How the Zimbabwean audience responds to death in Hamlet
So there are many different tribes in Zimbabwe and the Shona people are the largest. And their beliefs about death are very, very specific. A bad death is described as something that has happened to the deceased that someone else with evil intent or other intent – well, evil intent – has done to cause that death. And in Hamlet you have a king who has been killed by his brother so that the brother can take over the kingdom. And that is a bad death because no one has a right in Shona culture to take another person’s life. And it’s particularly a bad death because until that has been set right, until this person has actually been punished for what he has done, the other person cannot rest well. And actually in Hamlet the ghost does say he cannot rest in peace until his death has been revenged. In Shona culture it’s just the same. So that the dead person cannot become an ancestor if there’s unfinished business which is that the person who’s made him die has to be punished. And one of the things I find fascinating about Hamlet is how he’s viewed as someone who takes too long to do what he does. Because I think he takes just the right amount of time because about a third of us, a third of Zimbabweans live outside of Zimbabwe because of many different reasons. And so we often find young men coming back home at the death of a parent, at the death of a grandmother, because they study elsewhere, we work elsewhere. We rely on being outside of Zimbabwe to make a living and to contribute to our families. So when you come back it is highly inappropriate to do anything too quickly because you need to know what has been happening when you were not there. Certainly that’s my experience, you know, going back to Zimbabwe and having to find out exactly how my father died. And this has happened to me. You know, what happened, hearing the story of what happened. And who was there. And what then happened and how can I as a son start to put things together. So to pay off those people perhaps who looked after him or to do the work around his death. So I think when Hamlet comes back to Denmark and sees the ghost of the father and then he has to really think, I mean he has to be methodical about what happened, what exactly happened. He has to try and understand it before he does anything else. And so the fact that in the Western world his taking of the time is viewed as a problem – in fact I’ve had many actors say, ‘Why doesn’t Hamlet just kill his uncle?’ – and my thought as a Zimbabwean person, as a person, is to say he has to find out what happened. And in Hamlet of course the way he finds out and how he finds out and when he finds out, and then how he then goes about setting things right is what makes the play so beautiful I think. And I think I have the particular view of it because of my background and where I come from.
Performing Hamlet in Zimbabwe and South Africa
So we performed Hamlet in Zimbabwe but we also performed it in South Africa. And I think in Zimbabwe they were so enchanted by the fact that we began the show with a funeral procession which was not specific to any character. But because we wanted to talk about death.
So we started off with a very, very famous folk song which is sung at funerals. So we put everyone in the zone, in the mood to think about death. And as the character of Hamlet started sort of going through the process of finding out what happened to his father, the audience were slowly beginning to see the reality of what is at stake. So they began to really see how evil, if you like, Claudius is. And so the audience were responding to all of these little Shona culture things that we had inputted into the production. When Hamlet was questioning his mother in the bedroom the audience were just open-mouthed. They agreed, they go, ‘Ah ha, mmm,’ you know. Those sounds that they make: ‘Mm um oh’. Just a sense of shock that you get with the Shona audience: ‘Ah,’ and, you know, I was playing Gertrude and Hamlet is saying to her, ‘And you used this bed, this bed’. And the audience just go ‘Oh,’ because they suddenly see it. And that’s the genius of Hamlet because if you don’t see the horror of what’s happened you don’t understand it.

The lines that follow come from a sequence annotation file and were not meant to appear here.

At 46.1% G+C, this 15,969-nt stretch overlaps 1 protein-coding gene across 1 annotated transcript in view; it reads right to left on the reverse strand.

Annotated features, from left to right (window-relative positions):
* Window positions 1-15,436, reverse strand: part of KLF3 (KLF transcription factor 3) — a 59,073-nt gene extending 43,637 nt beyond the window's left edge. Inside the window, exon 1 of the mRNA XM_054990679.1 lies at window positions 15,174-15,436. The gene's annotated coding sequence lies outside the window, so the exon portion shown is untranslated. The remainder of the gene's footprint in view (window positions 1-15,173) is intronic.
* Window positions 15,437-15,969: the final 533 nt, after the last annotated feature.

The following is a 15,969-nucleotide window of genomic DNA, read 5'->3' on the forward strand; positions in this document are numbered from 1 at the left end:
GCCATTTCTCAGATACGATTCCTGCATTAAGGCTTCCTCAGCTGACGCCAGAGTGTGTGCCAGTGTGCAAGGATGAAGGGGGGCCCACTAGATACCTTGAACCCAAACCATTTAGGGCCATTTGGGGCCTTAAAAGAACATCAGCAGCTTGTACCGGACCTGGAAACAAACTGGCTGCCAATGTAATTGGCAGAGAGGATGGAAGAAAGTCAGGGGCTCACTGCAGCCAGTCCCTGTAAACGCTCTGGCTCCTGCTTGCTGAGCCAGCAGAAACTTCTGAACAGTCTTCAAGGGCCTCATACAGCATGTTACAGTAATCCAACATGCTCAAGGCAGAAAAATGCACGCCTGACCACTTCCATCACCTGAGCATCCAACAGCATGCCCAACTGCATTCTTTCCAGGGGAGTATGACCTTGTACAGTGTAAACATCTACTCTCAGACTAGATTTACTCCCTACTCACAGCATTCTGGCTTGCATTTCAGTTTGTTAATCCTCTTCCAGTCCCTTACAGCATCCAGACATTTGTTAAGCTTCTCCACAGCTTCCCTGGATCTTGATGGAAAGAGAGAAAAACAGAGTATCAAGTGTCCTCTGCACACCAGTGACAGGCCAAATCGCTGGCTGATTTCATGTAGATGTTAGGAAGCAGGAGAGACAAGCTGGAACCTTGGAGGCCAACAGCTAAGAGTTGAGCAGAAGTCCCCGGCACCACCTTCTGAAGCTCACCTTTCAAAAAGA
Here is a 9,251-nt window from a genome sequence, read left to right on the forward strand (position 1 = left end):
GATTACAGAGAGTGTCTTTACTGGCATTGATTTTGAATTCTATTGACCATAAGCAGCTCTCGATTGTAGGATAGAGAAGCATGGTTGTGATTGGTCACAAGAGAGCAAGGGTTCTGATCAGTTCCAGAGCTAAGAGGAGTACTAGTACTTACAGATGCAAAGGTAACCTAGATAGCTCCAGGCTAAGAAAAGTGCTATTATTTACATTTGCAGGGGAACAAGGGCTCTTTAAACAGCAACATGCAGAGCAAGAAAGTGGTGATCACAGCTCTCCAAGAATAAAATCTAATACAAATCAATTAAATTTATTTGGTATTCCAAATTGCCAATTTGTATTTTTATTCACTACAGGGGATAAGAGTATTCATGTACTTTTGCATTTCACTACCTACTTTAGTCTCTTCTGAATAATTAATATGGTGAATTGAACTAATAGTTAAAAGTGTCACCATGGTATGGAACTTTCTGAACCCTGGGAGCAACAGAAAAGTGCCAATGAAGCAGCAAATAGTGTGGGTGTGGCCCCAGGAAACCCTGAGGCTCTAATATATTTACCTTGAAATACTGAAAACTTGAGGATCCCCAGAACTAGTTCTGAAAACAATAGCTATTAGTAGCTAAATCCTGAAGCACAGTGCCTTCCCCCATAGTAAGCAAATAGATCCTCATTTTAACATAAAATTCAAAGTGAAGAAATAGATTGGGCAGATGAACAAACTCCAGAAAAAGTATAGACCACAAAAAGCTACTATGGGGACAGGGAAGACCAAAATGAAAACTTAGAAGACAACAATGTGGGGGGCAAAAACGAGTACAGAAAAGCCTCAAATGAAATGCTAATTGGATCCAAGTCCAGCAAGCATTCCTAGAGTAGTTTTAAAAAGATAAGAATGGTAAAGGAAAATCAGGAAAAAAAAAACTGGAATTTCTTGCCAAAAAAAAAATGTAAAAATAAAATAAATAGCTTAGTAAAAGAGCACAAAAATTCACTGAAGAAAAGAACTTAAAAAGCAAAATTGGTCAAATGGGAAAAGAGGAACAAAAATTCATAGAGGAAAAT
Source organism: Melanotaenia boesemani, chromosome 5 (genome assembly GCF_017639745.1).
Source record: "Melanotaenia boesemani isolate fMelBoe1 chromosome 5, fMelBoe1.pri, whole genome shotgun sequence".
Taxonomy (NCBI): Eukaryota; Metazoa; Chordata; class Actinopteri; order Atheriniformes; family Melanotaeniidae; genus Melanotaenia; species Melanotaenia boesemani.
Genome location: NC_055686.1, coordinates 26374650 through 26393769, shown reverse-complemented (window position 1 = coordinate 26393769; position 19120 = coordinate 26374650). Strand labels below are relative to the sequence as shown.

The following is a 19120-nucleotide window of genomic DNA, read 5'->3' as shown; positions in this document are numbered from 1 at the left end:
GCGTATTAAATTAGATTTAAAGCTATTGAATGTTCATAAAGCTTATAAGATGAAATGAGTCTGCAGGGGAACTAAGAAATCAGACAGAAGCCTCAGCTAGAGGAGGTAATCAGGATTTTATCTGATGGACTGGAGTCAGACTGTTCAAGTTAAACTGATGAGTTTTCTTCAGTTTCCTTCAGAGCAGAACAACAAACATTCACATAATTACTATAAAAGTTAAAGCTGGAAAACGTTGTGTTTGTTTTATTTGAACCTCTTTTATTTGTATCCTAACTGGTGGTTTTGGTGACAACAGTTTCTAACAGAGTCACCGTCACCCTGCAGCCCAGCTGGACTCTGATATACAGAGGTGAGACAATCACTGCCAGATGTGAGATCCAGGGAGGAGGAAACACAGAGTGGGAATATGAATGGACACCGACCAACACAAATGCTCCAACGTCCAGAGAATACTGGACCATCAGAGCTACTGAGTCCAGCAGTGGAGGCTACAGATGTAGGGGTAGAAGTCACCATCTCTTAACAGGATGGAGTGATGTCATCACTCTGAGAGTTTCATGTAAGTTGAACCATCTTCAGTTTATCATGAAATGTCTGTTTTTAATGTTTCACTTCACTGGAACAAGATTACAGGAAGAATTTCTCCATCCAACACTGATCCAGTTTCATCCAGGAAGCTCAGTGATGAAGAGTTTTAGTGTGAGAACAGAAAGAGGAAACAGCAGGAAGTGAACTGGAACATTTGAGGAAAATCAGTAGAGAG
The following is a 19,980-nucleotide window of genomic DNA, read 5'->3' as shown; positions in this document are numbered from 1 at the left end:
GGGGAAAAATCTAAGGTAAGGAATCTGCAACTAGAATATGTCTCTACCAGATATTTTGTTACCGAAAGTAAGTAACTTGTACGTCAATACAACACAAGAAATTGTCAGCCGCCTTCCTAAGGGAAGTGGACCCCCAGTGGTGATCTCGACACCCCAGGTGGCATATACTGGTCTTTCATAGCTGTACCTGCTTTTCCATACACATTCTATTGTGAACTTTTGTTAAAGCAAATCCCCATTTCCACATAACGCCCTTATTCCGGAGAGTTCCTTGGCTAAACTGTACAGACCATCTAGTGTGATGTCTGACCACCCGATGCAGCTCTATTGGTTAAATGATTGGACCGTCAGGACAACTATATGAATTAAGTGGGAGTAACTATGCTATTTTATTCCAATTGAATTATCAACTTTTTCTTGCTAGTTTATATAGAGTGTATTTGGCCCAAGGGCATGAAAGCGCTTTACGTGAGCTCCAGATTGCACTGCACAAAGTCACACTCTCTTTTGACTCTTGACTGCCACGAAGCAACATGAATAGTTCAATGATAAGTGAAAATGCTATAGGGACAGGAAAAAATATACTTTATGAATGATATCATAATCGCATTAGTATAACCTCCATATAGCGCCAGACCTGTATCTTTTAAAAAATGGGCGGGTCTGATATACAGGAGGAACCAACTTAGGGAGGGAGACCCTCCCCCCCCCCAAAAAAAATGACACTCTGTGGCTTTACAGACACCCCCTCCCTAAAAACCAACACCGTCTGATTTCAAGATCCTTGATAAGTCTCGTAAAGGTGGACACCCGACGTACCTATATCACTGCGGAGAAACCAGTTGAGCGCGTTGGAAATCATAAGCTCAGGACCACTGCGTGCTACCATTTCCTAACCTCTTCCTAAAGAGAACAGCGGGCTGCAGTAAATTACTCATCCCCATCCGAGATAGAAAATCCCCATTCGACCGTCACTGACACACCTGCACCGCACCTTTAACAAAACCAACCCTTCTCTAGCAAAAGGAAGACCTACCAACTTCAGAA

We make passive sentences with 'be' + past participle. We can use different forms of 'be' to make different kinds of passive sentence:
- Shakespeare is known all over the world. ('is' = present simple)
- 'Hamlet' was written in around 1600. ('was' = past simple)
- It has been described as Shakespeare's best play. ('has been' = present perfect)
- The ghost of Hamlet's father wants to be revenged. ('to be' = infinitive)
I think Hamlet is very clever taking his time to work out his revenge, because he can do it in a way that he won't regret it.
Well I used to act in a play and we didn't modify anything. But to be honest if it had been in my hands I would modify it to make it more like it's seen at the present time. Probably I would have destroy it.
In modern English we do not usually use 'revenge' in the way it was used in Shakespeare's time. 'Revenge' is now used mainly as a reflexive verb with a participle phrase ('on' or 'for'):
revenge yourself on someone for something
I will revenge myself on you for this insult!
'Avenge' is used in modern English in two ways. The first is similar to the use of revenge above:
avenge yourself on someone for something
I will avenge myself on you for this insult!
The second is as a verb with a direct object or as a passive form:
I will avenge this insult!
We will be avenged one day!
It may be that the word 'revenge' is used differently by speakers of English in Zimbabwe, or it may be that the speaker is recalling the use of 'revenge' in Shakespeare's text.
The LearnEnglish Team